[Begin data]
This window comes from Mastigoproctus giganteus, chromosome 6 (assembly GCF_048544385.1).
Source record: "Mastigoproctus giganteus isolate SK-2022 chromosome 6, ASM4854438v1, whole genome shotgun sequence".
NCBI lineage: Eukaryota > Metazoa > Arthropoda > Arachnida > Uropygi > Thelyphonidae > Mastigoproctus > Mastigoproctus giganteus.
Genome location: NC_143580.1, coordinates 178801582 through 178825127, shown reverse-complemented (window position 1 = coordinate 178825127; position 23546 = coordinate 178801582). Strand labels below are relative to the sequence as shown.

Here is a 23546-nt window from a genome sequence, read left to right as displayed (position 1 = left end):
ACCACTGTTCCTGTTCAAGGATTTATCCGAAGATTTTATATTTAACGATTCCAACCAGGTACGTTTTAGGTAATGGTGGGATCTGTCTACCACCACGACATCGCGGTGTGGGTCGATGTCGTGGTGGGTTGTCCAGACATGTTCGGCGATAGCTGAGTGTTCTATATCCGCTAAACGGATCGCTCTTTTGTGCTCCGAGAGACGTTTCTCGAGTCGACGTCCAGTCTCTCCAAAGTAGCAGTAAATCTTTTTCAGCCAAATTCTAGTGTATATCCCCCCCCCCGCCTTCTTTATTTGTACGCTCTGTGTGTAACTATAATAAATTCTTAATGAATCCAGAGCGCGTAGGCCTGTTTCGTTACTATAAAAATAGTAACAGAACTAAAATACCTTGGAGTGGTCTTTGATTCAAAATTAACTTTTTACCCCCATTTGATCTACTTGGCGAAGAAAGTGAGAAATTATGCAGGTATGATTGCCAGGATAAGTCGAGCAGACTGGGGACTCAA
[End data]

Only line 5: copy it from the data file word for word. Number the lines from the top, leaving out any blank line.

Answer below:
Here is a 23546-nt window from a genome sequence, read left to right as displayed (position 1 = left end):